• Taking the user to another page without his or her intervention, e.g. using META refresh tags, CGI scripts, Java, JavaScript, Server side redirects or server side techniques.

  • Cloaking

    • Sending to a search engine a version of a web page different from what web surfers see.

  • Code swapping

    • Optimizing a page for top ranking, then swapping another page in its place once a top ranking is achieved.

  • Link spamming

    • Link spam takes advantage of Google's PageRank algorithm, which gives a higher ranking to a website the more other websites link to it. A spammer may create multiple web sites at different domain names that all link to each other. Another technique is to take advantage of web applications such as weblogs and wikis that display hyperlinks submitted by anonymous or pseudonymous users. Link farms are another technique.

  • Referrer log spamming

    • When someone accesses a web page, i.e. the referee, by following a link from another web page, i.e. the referrer, the referee is given the address of the referrer by the person's internet browser. Some websites have a referrer log which shows which pages link to that site. By having a robot randomly access many sites enough times, with a message or specific address given as the referrer, that message or internet address then appears in the referrer log of those sites that have referrer logs. Since some search engines base the importance of sites by the number of different sites linking to them, referrer log spam may be used to increase the search engine rankings of the spammer's sites, by getting the referrer logs of many sites to link to them.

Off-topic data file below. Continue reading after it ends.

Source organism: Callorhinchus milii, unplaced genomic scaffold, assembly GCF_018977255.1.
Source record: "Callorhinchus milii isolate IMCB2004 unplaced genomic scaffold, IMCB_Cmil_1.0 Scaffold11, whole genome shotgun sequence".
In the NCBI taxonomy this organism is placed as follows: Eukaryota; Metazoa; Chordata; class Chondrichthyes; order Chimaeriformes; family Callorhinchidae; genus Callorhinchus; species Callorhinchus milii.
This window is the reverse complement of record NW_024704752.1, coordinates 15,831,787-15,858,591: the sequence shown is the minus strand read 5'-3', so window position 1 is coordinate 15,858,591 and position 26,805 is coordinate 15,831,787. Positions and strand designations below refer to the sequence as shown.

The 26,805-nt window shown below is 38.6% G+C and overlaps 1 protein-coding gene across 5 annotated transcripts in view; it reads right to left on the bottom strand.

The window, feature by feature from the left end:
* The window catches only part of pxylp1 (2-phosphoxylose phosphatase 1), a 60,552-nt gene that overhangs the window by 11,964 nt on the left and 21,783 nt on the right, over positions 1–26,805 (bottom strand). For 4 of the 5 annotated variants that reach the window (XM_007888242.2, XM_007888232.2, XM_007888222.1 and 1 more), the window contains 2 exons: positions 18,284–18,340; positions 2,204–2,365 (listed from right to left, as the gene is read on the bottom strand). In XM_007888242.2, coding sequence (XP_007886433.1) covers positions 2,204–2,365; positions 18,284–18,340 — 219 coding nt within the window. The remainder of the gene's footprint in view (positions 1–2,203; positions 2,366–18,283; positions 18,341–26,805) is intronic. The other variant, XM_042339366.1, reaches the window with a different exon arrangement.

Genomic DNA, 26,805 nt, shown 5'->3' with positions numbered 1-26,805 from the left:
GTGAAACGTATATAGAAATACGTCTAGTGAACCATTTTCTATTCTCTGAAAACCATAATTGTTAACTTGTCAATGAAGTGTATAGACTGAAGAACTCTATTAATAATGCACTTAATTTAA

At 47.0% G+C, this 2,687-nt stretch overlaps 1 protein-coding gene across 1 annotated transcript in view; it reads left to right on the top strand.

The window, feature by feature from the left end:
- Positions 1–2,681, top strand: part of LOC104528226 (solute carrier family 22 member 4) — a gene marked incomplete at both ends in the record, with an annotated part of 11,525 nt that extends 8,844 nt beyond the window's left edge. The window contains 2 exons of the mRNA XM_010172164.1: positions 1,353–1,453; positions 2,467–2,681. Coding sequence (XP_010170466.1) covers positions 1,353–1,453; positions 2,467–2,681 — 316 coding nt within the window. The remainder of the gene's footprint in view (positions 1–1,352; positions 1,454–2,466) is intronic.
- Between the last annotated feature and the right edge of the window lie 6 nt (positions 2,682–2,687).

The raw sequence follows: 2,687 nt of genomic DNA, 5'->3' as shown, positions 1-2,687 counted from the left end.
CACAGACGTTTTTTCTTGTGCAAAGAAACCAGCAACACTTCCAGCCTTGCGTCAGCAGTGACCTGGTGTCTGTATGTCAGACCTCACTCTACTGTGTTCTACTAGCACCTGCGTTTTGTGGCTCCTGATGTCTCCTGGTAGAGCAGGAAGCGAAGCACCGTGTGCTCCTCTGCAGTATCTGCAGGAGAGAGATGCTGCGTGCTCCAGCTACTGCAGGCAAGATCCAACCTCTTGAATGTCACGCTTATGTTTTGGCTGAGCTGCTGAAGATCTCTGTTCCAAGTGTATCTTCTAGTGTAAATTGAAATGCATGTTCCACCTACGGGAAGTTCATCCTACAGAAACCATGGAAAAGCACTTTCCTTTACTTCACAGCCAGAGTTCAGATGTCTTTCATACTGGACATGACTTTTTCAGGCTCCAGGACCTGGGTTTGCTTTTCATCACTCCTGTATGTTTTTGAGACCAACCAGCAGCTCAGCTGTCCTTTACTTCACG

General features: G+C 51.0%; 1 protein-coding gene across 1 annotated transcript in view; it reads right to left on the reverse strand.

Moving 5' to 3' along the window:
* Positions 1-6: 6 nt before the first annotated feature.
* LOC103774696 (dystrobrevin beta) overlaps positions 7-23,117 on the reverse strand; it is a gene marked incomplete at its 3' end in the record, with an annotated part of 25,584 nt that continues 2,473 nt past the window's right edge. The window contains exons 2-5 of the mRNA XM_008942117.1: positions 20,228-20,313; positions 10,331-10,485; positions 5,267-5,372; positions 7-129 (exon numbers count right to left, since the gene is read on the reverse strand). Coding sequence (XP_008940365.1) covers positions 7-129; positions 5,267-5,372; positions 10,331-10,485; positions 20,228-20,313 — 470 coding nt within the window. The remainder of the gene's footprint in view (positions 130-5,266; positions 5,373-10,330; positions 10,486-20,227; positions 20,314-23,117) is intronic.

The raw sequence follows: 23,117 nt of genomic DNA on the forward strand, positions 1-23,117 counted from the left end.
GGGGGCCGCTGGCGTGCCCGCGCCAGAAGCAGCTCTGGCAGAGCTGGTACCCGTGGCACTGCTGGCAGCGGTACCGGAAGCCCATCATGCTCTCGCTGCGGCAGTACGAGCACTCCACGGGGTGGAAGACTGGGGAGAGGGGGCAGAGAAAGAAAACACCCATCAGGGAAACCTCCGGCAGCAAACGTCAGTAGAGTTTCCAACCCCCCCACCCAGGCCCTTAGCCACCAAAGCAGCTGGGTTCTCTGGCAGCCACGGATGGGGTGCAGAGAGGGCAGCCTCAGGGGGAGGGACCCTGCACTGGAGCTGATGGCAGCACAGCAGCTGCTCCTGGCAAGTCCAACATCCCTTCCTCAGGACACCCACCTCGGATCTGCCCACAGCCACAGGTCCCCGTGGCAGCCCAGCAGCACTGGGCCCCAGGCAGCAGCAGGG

Spamdexing often gets confused with legitimate search engine optimization (SEO) techniques, which do not involve deceit.

Spamming involves getting web sites more exposure than they deserve for their keywords, leading to unsatisfactory search results. Optimization involves getting web sites the rank they deserve on the most targeted keywords, leading to satisfactory search experiences. To be sure, there is much gray area between the two extremes. The root problem is that search engine administrators and web site builders have different agendas: the search engine wants to present valuable search results, the webmaster just wants to come up first, particularly if he/she runs a commercial website and needs visitor traffic from search engines and directories. For that reason, many search engine administrators say that any form of search engine optimization used to improve a website's page rank is nothing else than spamdexing.

Many search engines check for instances of spamdexing and will remove suspect pages from their indexes.

In 2002, search engine manipulator SearchKing filed suit in an Oklahoma court against the search engine Google. SearchKing's claim was that Google's tactics to prevent spamdexing constituted an unfair business practice. This may be compared to lawsuits which email spammers have filed against spam-fighters, as in various cases against MAPS and other DNSBLs. In January of 2003, the court pronounced a summary judgment in Google's favor. [1]

!!! This article is licensed under the GNU Free Documentation License, which means that you can copy and modify it as long as the entire work (including additions) remains under this license. See for details. It uses material from the Wikipedia article Spamdexing!!!